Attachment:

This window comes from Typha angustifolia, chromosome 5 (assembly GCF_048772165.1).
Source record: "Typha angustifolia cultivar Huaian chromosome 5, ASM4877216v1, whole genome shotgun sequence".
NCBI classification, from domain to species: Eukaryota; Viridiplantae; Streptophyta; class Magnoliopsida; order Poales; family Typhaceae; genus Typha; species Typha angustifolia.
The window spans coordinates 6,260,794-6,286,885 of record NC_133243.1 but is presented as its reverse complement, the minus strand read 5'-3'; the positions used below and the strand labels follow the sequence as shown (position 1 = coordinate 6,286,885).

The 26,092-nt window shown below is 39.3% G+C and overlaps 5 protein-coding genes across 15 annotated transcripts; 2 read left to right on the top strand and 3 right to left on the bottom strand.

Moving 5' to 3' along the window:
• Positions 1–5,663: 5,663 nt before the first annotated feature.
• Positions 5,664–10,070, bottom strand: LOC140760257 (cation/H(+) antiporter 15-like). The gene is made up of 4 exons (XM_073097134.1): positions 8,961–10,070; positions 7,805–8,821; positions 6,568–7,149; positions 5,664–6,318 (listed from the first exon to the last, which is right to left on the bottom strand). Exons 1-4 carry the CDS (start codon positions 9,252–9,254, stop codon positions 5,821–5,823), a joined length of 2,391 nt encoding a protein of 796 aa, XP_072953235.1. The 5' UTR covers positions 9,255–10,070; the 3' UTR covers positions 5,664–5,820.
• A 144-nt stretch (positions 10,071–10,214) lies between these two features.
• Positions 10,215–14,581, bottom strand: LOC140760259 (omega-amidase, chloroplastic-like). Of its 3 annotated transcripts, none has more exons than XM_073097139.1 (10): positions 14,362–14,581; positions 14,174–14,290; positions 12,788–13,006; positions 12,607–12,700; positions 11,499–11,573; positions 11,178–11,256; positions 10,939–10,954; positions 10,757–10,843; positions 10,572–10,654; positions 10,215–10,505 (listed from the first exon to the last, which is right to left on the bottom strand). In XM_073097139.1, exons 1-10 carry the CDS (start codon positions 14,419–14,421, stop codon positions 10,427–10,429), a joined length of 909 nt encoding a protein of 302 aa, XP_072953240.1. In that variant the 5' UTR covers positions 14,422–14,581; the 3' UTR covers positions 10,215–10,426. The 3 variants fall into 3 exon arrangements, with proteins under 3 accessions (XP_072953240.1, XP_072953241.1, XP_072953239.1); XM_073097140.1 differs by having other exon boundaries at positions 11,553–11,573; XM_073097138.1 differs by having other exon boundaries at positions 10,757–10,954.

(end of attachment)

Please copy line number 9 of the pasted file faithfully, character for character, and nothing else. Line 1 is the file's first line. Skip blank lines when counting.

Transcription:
• A 144-nt stretch (positions 10,071–10,214) lies between these two features.